Deloitte, the Sustainable Business Council and Toitū Tahua: Centre for Sustainable Finance have today released the findings of the 2022 CFO Sustainability Snapshot Survey. Now in its second year, the survey found progress towards sustainable actions remains stagnant. Respondents noted that the wide scope of sustainability issues can be complex to navigate, with organisations wondering how they are supposed to solve every sustainability issue they’re faced with.
“Driving sustainability action is no longer a secondary or ‘nice to have’ part of the CFO role. It is essential, and expected, given the role of a CFO in value protection, risk management and value creation,” said Andrew Boivin, Deloitte New Zealand Climate Leader.
“Therefore, it was interesting given the increased emphasis on sustainability and climate, that we saw little change in our year-on-year survey results, with CFOs reporting progression of sustainability activities mostly unchanged.”
However, whilst most responses remained steady, the survey did reveal that CFOs have found it increasingly difficult to measure the return on investment of driving the sustainability transition, with 57% of 2022 respondents indicating this compared to 33% in 2021.
Jo Kelly, CEO Toitū Tahua: Centre for Sustainable Finance emphasised, “Companies are having to measure the return on investment against the cost of doing nothing. As with other fundamental societal and economic shifts, it’s not surprising that there are costs associated with developing business resilience in a world that’s heading toward Net Zero.”
“CFOs also need to weigh the cost of capital as investors increasingly demand evidence of costed, science-based plans for transitioning to low-carbon, as well as other sustainability actions. CFOs will also have an eye to discounted ‘green’ or ‘sustainable’ finance options already available.”
When it came to key factors driving sustainability action across an organisation, values-based factors were once again the top considerations rather than those with a compliance focus. CFOs identified ‘it’s the right thing to do’ (66%), competitive and reputational advantage (62%), and investor or shareholder demands (37%) as the top three factors driving change.
“It’s encouraging to see organisations aren’t necessarily motivated to implement and encourage sustainability action solely as a costs and profit exercise, but rather are driven by what they as a business stand for in the community,” said Mike Burrell, Executive Director of the Sustainable Business Council.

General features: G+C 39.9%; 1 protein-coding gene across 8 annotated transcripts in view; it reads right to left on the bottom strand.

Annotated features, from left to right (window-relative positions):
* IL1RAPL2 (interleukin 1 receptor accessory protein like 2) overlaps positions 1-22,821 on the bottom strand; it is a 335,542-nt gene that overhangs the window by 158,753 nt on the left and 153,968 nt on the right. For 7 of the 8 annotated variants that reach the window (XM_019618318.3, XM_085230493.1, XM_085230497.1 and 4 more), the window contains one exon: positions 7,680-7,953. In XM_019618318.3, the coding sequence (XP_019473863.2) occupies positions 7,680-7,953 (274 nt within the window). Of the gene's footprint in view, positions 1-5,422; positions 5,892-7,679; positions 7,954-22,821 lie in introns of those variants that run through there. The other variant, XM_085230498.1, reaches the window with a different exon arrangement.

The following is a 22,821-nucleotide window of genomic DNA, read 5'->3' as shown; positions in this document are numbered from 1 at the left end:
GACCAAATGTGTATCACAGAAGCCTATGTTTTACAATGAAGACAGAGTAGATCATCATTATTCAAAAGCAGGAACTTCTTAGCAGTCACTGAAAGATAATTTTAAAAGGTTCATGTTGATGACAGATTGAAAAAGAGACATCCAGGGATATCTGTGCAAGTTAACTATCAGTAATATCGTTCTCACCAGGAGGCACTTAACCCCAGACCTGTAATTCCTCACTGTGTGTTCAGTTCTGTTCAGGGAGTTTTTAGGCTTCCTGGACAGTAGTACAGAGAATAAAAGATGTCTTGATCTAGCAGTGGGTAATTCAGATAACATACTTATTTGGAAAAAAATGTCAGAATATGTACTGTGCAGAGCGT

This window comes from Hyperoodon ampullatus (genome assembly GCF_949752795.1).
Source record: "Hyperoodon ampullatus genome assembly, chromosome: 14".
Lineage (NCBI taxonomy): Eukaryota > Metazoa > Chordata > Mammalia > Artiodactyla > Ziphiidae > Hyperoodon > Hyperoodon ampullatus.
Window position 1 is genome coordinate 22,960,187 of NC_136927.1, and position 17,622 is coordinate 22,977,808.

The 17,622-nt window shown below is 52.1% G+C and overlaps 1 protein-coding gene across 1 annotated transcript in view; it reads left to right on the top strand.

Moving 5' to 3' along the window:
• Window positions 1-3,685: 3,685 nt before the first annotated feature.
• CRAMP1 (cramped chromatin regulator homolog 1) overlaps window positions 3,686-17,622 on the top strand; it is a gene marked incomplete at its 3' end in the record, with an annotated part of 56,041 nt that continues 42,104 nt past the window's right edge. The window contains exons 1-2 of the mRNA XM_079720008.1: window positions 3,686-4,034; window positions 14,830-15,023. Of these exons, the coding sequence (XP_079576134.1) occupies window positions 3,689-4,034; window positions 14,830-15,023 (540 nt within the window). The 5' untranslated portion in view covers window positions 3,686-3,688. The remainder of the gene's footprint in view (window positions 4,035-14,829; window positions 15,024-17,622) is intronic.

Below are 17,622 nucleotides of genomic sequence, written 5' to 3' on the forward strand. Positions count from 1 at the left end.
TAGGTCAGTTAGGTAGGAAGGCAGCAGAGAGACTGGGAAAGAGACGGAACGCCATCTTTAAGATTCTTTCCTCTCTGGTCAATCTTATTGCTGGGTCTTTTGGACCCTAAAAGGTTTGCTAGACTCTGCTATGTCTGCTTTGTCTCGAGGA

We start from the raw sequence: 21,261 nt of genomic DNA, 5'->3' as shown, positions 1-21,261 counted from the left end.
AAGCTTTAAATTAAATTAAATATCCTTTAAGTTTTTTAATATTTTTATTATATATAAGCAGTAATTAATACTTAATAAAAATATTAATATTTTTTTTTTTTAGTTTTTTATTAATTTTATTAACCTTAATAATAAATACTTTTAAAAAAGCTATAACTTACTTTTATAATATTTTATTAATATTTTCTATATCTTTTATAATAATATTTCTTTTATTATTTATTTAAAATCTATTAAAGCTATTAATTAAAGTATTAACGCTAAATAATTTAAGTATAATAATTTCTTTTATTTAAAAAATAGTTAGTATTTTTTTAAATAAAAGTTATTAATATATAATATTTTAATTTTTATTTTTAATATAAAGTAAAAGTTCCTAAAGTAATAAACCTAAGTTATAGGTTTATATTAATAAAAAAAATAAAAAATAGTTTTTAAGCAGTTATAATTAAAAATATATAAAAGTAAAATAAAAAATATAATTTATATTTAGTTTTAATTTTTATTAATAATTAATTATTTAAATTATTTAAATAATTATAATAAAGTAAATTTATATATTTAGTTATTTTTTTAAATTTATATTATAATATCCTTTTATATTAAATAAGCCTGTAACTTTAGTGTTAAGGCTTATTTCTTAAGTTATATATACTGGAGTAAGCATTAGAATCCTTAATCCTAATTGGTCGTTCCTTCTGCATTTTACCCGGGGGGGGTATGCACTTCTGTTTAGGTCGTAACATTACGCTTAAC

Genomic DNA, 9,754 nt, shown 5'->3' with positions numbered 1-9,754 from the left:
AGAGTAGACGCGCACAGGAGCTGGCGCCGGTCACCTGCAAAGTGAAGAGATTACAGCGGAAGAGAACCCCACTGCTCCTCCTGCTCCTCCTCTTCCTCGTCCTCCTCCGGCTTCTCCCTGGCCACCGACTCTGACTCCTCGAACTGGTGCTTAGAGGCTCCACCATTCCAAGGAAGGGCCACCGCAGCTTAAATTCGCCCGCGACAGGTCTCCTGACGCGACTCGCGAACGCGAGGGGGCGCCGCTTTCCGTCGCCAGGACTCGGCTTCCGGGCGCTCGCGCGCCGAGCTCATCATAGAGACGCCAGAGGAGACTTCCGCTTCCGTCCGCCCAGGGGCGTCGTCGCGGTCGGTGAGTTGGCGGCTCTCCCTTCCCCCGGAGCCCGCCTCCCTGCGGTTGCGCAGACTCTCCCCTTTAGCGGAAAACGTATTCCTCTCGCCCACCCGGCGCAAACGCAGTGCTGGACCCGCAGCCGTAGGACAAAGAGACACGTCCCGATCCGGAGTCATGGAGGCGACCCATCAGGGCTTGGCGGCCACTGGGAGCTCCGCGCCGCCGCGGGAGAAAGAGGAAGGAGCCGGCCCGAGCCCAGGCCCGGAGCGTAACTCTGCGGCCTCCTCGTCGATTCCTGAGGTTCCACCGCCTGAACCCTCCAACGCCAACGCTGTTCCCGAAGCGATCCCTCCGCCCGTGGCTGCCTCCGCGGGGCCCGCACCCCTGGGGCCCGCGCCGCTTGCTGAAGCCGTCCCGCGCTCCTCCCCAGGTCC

“There is no question that people are unsure about how and what organisations need to do to progress their low carbon transition,” said Ms Kelly.
“As well as difficulty calculating the return on investment, respondents also indicated that barriers to action included a lack of resources or capability, and a lack of examples as to what is good practice and limited legislative requirements to guide them around areas to prioritise. This underlines the need for building capability, especially by engaging with your peers and learning from those further down the path.
“Meanwhile, there’s work underway to give greater clarity and agreement around best practice, for example the climate-related risk reporting standards being developed by External Reporting Board, and a government commitment to support developing sector level definitions of ‘green’ economic activity,” said Ms Kelly.
Mr Burrell said, “These latest insights are not surprising when you consider the challenging backdrop CFOs are currently facing, including the ongoing COVID pandemic, rising inflation, labour market constraints and challenging supply chains. It is important we now continue to work closely with CFOs to ensure sustainability and climate actions remains a key focus.
“Sustainability must continue to move to being at the core of business strategy, and the role and skills of CFOs in driving that shift is only going to become more critical. This can seem like a daunting task, but partnering, or reaching out to peers or other experts who may be further along in their journey is an excellent way to learn, build capability and ultimately have a meaningful impact.”
“It is clear that now is the time for CFOs to focus on material sustainability issues and collaborate to drive greater action,” concluded Mr Boivin.
The full report is available here.